Driveclub’s tumultuous journey in the world of gaming is a compelling tale that has left a lasting impression on its devoted fan base. Despite facing numerous challenges and even being removed from the PlayStation Store, the game continues to hold a special place in the hearts of many, myself included. What’s truly remarkable is how the developers achieved stunning graphics in 2014, with Driveclub still outshining later racing games, including GT 7.
Recently, some tech-savvy enthusiasts managed to make Driveclub run on the PlayStation 5 at a smooth 60 frames per second, albeit through unconventional means. They exploited, hacked, or jailbroke the console to achieve this feat, modifying the frame cap in the process. The result is a visually glorious experience, maintaining the original 1080p resolution. Given that Driveclub is essentially a relic, this achievement is a small victory for its dedicated fanbase.
However, the chances of this enhanced version becoming widely accessible to average consumers are slim. In 2020, Sony removed the game from the PlayStation Store, making it nearly impossible to purchase legally unless one were to acquire a used physical copy. The path to mainstream availability for this modified version seems unlikely.
Driveclub was crafted by the skilled developers at Evolution Studios, a first-party PlayStation studio known for its previous successes, including the Motorstorm series. Regrettably, after the Fukushima nuclear disaster in 2011 and the release of Motorstorm: Apocalypse, the Motorstorm series faded into obscurity.
Driveclub was supposed to be the quintessential racing game, boasting cutting-edge visuals and a compelling online multiplayer experience. While it excelled in the graphics and gameplay departments, its multiplayer mode faltered at launch. Server issues plagued the game, leading to frequent disconnections from lobbies and races. However, for players like myself who primarily enjoy single-player experiences, these shortcomings were easier to overlook.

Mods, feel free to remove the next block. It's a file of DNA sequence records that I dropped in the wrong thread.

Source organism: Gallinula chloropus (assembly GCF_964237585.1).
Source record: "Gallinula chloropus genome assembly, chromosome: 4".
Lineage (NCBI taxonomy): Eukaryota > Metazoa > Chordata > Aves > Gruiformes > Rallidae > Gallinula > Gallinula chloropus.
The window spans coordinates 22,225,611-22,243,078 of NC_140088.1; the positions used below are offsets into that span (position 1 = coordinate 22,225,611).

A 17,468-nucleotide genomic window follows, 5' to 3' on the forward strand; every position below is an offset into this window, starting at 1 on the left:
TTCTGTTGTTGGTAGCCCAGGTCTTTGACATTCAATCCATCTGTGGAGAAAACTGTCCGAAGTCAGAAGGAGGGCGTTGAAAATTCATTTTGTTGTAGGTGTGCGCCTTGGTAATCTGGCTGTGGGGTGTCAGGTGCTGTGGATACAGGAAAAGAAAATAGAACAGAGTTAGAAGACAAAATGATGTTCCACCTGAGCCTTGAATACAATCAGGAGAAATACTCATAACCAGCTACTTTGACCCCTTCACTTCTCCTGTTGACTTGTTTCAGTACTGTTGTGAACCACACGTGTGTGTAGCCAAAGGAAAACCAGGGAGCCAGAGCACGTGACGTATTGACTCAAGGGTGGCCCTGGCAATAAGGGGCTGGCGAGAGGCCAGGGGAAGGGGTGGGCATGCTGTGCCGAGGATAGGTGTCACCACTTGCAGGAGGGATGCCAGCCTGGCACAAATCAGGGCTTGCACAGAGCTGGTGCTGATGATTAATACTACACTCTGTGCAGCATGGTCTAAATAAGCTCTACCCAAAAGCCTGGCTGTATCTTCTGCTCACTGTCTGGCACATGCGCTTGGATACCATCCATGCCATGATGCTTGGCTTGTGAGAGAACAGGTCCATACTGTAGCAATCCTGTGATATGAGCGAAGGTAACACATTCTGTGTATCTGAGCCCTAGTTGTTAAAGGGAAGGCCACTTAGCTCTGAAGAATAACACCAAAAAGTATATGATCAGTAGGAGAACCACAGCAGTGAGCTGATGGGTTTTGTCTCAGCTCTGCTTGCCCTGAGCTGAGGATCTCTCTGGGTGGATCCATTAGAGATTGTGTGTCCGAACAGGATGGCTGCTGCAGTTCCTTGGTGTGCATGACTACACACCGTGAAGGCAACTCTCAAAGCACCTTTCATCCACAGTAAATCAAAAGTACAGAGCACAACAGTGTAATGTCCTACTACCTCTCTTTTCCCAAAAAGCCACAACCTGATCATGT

To its credit, Evolution Studios eventually delivered on its promise of a unique dynamic weather system, albeit a month later than expected. Nevertheless, the initial multiplayer woes and delays in features led to a barrage of criticism from industry reviewers, which, coupled with competition like Days Gone, contributed to disappointing sales figures.
DriveClub Game On Ps5 And Ps4
Tragically, on March 22, 2016, Sony announced the closure of Evolution Studios. Some of its team members found new roles at Codemasters, where they developed Onrush, a spiritual successor to Motorstorm. Unfortunately, the gaming landscape has evolved since 2006, and Onrush failed to gain traction in 2018. The studio was eventually merged with Criterion Games, which worked on Need for Speed: Unbound.
Considering the fate of Evolution Studios and the changing industry landscape, the chances of seeing another Motorstorm or Driveclub installment, aside from a possible remake, appear increasingly remote. These once-revered titles now bask in the glow of nostalgia, cherished by a dedicated community of fans.